Skip to main content

Introduction to Kā Whetū o Matariki

Matariki is a group of stars that are visible in our New Zealand sky for most of the year. There are many names throughout the world for this cluster of stars such as the ancient Greek term Pleiades. When Matariki sets in the west around the beginning of winter it is no longer visible for a month-long period. Its rise again in the predawn sky during the Takaroa phase (last quarter) of the lunar (moon) cycle marks the beginning of the Māori New Year. This is the time to observe and acknowledge the many significant indicators that Matariki heralds.

The term Matariki is believed to be the abbreviation of Kā mata o te ariki Tāwhirimatea, which means the eyes of the god Tawhirimatea. According to some iwi, after the separation of Rakinui and Papatūānuku, Tawhirimatea ripped out his eyes, crushed them in his hand and threw them to the chest of his father forming the constellation Matariki.


Matariki is more than a constellation, it's a guiding beacon in our lives, marking the beginning of our Maori New Year. Known globally as Pleiades, each of the nine visible stars in Matariki carries a wairua, or spirit, representing different aspects of our lives and our connection to the natural world. It's a time when we celebrate, reflect, and strengthen our bonds with whānau and the whenua. Matariki is not just in the sky; it's a part of who we are, reminding us of our past, guiding our present, and lighting the path into our future.


Pōhutukawa, a key star within the Matariki cluster, holds a profound place in Māori tradition. It serves as the celestial link between us and our departed loved ones. As Matariki rises in the early morning sky, we remember those who have passed away, calling out their names and shedding tears of remembrance. Pohutukawa's presence reminds us that, although our loved ones may be gone from our sight, they continue to influence our lives, their spirits woven forever into the fabric of our existence.


Tupuānuku, one of the nine primary stars in the Matariki cluster, holds a deep significance in Māori culture. It embodies the connection to food that grows from the ground, symbolizing the nurturing aspect of Papatūānuku, the Earth Mother. The name itself conveys its essence, with 'Tupu' or 'Tipu' meaning 'to grow' and 'Nuku' standing for 'Papatūānuku.' Thus, the rise of Tupuānuku during the Māori New Year symbolizes the abundance and sustenance derived from the earth, serving as a reminder of our intrinsic bond with nature.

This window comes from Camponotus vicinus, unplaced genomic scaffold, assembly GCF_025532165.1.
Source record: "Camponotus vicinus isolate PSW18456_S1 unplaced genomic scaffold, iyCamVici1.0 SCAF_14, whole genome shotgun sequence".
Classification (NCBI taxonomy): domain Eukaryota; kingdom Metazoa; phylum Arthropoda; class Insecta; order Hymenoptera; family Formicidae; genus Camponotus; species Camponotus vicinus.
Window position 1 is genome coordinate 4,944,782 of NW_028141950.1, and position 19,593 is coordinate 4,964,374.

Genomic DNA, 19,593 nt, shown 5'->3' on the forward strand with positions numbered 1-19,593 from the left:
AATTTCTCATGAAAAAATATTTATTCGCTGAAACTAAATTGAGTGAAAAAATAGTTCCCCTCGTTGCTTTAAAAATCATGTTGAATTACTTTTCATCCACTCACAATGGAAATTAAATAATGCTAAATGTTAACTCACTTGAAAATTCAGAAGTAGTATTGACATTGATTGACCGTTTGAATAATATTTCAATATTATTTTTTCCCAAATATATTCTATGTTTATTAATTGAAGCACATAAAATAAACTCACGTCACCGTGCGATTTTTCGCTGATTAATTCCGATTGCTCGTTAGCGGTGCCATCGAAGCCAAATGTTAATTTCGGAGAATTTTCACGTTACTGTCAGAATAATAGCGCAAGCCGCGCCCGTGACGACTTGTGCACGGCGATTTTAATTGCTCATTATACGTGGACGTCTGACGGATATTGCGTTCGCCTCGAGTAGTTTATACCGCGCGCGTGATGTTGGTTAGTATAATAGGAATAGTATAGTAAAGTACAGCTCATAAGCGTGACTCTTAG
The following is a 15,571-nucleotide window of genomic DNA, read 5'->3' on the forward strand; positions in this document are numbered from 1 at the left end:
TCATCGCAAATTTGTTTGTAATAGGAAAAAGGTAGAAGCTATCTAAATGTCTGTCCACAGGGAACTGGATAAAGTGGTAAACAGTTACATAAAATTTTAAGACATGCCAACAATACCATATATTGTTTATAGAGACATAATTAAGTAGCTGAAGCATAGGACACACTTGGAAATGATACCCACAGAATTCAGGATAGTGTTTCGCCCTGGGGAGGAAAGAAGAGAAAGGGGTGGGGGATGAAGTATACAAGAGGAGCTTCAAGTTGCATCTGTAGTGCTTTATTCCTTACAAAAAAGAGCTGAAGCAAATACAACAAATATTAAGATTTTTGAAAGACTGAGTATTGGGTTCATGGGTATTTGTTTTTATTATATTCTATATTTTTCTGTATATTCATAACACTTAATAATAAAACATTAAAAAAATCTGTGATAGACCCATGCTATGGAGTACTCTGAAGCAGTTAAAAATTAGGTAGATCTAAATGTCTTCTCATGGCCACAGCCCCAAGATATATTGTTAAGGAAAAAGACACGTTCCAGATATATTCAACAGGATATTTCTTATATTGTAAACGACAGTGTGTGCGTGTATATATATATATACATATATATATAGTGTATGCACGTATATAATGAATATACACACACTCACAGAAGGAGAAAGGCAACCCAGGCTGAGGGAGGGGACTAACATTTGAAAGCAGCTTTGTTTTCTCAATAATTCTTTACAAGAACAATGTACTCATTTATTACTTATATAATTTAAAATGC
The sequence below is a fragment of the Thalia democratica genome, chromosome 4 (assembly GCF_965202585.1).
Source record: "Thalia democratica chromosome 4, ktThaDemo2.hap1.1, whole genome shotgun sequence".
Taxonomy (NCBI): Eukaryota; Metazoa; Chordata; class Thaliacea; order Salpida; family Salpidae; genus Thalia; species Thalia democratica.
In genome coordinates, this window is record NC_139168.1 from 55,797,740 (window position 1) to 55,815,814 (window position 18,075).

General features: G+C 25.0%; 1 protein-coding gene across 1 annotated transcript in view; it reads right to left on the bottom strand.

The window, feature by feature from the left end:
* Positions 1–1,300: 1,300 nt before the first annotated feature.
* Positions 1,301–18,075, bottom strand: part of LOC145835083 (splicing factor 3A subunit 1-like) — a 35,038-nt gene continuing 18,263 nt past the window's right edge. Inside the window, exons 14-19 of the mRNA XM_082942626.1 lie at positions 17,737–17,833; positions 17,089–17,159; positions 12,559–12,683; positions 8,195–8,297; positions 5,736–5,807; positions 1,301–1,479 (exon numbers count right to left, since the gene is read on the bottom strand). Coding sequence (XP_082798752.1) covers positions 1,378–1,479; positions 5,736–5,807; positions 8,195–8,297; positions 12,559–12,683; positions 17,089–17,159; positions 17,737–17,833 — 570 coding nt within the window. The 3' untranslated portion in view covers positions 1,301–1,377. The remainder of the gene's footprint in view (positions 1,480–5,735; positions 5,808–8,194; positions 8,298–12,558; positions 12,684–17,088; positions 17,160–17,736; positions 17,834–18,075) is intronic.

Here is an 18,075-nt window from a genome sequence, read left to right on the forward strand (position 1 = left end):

In Māori tradition, the star Tupuāraki is a vital part of the Matariki cluster, symbolizing the sustenance we receive from the sky. It's said that during Matariki's rising, kererū, a native bird, were captured and preserved, embodying the bounty Tupuāraki brings. This star, therefore, signifies the harvesting of birds and other aerial food products like fruits from trees, reminding us of the sky's generous offerings and our connection with nature. Ko ēnei kā whetū o Matariki.


Waitī, one of the nine stars of the Matariki cluster, holds a special connection with fresh waters and the life within them. For us Māori, Waitī signifies the abundant gifts provided by rivers, lakes, and streams. Especially significant is the kanakana, an eel-like fish with a rasping tongue and horn-like teeth. Highly valued as a food source, the kanakana is traditionally harvested at the beginning of the Māori New Year, marking the time when Matariki rises. Thus, Waitī is a symbol of sustenance, representing our deep connection with the natural world and the cycle of life.


Waitā, one of the primary stars of Matariki, symbolizes the connection of Māori people with the bounty of the sea. When Matariki appears just above the horizon, Waitā is said to significantly influence the tides and marine life. The name Waitā, combining "wai" (water) and "tā" (salt), reflects this intimate relationship with the ocean. From saltwater foods to the power of the tides, Waitā represents the vital role the ocean plays in Māori life, culture, and sustenance.


Waipuna-ā-raki, one of the stars of Matariki, symbolizes the life-giving waters that fall from the sky during winter. The rain, hail, and snow it represents quench the thirst of our land, people, animals, and plants. Its influence extends beyond merely providing water; it also participates in the life cycle of water, inspiring the cycle of evaporation and rainfall anew. Thus, Waipuna-ā-raki signifies the vitality and renewal brought about by nature's water cycle.

Follow us on Instagram @tahufm